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Landlords & Tenants


Ghana’s real estate market is full of exciting properties that offer great amenities and location perks. To make the most of these options, there are certain questions particular to the Ghana all property hunters–renters and buyers–ought to ask, some of which might not seem apparent at first. Renting a property requires some level of interaction with the owner of the property, who becomes your landlord/landlady once the tenancy agreement is signed. Very good tenancy agreements spell out exactly what the terms of the relationship are, detailing who is responsible for what. It’s advisable to read your rent agreement thoroughly. Here is an information that should be captured if you are renting or leasing a property in Ghana.


Space Measurement Measurement Areas are quoted in square metres (m²).
Term Leases are typically for 2–5 years
Right to sublet Subletting is permissible, but this should be done with the consent of the landlord, which should not be unreasonably withheld.
Renewal Renewals are negotiable. Depending on the terms and conditions in the lease agreement. The tenant has the first option to renew at the prevailing or negotiated market rental rate when the lease expires.
Break clause Either party can exercise a break option with notice served on the other party. Typical notice period is 3 months to which consent may not be unreasonably withheld.
Option to expand & right of first refusal These options are negotiable particularly if the tenant occupies a large proportion of the lettable space.
Late delivery by landlord Penalties may apply should a building not be ready for occupation by the agreed date as set out in the lease agreement.
Holdover by tenant Leases do not effectively cover holdover by tenants and so eviction and other penalties require court action. Additionally, holdover by tenants is generally not encouraged as a statutory tenancy will be created. Statutory tenants cannot be evicted and have absolute security of tenure.
Signage and naming of building
Building signage and naming are negotiable and depend on the conditions stipulated in the lease agreement or are governed by a side agreement.
Standard lease Each landlord has their own standard lease drafted in accordance with the 1963 Rent Act. Standard leases are generally used with some variation to reflect special circumstances.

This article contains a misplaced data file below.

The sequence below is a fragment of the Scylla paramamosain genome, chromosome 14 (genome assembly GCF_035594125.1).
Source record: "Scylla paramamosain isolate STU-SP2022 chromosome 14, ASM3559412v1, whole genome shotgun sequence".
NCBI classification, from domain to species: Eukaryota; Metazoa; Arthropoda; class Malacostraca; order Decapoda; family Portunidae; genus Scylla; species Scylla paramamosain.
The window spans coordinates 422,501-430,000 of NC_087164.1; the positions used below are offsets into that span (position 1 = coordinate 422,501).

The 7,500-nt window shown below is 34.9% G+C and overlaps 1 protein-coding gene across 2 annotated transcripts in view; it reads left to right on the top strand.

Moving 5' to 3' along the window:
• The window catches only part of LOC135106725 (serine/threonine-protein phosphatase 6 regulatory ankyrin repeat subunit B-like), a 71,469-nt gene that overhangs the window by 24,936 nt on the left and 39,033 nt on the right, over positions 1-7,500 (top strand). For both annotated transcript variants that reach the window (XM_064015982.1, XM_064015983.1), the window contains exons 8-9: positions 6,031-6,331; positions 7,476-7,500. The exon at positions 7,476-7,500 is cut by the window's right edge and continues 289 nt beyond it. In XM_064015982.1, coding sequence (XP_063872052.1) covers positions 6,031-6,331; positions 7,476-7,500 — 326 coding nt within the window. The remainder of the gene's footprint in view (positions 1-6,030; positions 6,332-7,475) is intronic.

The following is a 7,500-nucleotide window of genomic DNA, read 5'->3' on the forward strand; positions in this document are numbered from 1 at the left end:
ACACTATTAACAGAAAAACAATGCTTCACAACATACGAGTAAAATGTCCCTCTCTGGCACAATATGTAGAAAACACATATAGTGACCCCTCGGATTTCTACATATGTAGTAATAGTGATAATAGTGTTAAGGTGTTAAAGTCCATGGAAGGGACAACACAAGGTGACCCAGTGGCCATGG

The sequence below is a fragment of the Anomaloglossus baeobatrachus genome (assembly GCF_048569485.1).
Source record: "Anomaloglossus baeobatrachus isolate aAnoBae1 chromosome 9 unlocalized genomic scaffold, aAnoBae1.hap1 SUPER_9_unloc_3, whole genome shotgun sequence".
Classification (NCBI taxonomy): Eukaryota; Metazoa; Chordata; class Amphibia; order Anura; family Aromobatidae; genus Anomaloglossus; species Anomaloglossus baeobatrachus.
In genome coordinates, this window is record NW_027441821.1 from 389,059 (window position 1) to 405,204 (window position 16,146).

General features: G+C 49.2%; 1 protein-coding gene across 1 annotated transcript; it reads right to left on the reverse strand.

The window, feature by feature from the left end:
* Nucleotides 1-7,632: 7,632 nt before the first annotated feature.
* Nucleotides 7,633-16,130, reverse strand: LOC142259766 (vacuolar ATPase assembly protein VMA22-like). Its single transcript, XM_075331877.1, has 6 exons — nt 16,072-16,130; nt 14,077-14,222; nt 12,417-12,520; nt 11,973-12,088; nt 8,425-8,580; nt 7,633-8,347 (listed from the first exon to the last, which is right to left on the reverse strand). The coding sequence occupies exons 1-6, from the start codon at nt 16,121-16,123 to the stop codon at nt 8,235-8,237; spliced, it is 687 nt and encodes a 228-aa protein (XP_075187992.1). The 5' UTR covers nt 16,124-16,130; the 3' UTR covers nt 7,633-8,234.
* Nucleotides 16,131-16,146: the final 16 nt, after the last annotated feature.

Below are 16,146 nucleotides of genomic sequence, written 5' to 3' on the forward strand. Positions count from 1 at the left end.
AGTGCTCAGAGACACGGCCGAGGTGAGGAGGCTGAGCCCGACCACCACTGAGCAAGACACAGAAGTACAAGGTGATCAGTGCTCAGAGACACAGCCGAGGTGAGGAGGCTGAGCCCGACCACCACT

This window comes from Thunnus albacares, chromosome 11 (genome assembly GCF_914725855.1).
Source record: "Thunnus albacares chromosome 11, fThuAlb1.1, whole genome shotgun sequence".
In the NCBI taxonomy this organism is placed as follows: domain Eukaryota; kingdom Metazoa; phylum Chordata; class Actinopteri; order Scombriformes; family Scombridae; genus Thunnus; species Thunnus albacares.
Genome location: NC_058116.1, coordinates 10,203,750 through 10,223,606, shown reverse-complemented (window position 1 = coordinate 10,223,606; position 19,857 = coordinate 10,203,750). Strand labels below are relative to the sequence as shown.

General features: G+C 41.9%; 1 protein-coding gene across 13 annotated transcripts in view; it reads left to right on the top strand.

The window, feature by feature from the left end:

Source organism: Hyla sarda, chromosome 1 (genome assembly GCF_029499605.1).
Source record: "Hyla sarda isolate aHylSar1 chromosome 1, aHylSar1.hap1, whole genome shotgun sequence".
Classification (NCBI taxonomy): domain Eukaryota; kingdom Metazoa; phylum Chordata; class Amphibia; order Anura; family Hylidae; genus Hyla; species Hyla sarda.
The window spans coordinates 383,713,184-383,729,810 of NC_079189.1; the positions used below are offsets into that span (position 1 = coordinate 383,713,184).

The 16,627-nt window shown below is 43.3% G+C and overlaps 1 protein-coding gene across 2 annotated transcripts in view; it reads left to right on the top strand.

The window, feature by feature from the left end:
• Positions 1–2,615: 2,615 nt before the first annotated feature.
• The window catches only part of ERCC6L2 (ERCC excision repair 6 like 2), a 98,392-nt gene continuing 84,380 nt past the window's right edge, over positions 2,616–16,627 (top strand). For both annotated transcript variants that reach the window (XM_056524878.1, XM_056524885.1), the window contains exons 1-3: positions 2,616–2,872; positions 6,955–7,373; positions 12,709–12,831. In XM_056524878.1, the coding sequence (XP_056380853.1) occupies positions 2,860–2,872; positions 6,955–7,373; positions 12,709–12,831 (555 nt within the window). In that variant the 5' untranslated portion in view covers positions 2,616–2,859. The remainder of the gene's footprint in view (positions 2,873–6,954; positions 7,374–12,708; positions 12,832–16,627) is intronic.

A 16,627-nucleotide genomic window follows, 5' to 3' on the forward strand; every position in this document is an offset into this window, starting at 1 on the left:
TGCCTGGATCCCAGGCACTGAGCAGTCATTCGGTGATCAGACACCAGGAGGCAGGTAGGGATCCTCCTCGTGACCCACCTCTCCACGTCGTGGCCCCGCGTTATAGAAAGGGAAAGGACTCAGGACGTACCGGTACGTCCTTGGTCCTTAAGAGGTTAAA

Laws and practices Leases are governed by the 1963 Rent Act. Generally, there are standard lease terms recognized by the courts. It is advisable that leases are stamped and registered with the Lands Commission or with the courts by way of “oath of proof” which is a legal recognition of the parties who have entered into the lease agreement.

Net internal area
Measured in line with the RICS Code of Measuring Practice, i.e. the usable area within a building measured to the internal face of the perimeter walls at each floor level and includes as well as excludes a list of varying parameters, e.g. excludes aspects such as lift rooms, plant rooms, internal structural walls, walls enclosing excluded areas, columns, piers, stairwells, lift-wells, permanent lift lobbies, etc.


Rent basis: Landlords always split their rental into a net rental with service charges being additional to the quoted rent.
Parking: In some properties, parking is free, but where parking is charged, this is billed separately at a specific rate per bay per month.
Rents quoted: Generally, rents are quoted as net rents in US$/m²/month.
Rent payable : Typically, rents are payable in advance. Depending on the lease agreement, it could be 3 months, 6 months or 1 year in advance. The current norm is around 3 months to 6 months. There is a statutory Withholding Tax of currently 8% on all rentals. Office rents exclude VAT of 17.5% which is payable in addition to rent.
Rent free period: Rent free concessions are rare, however, tenants are usually allowed between 1 to 3 months period for fit-out prior to the commencement of the lease in the form of an early access arrangement.
Rent escalation: Average rental escalation rates are approximately 4 – 5% per annum.
Rent review periods: Commercial leases may provide for periodic rent reviews at an agreed annual percentage increase, typically between 5–10%, and sometimes higher. If the tenant leases vacant land from the government, the rent is considered commercial rent, and it is reviewed as with commercial leases. Government Ground Rents (rents paid to the government for occupying and developing Government land) provide for rental reviews on a five yearly basis.
Currency for rent payable: Rents as stated in lease agreements are normally quoted in US$ which are payable in the local Ghanaian currency, the cedi (GH¢ or GHC), converted at the prevailing inter-bank exchange US$ rate at the time of signing the agreement.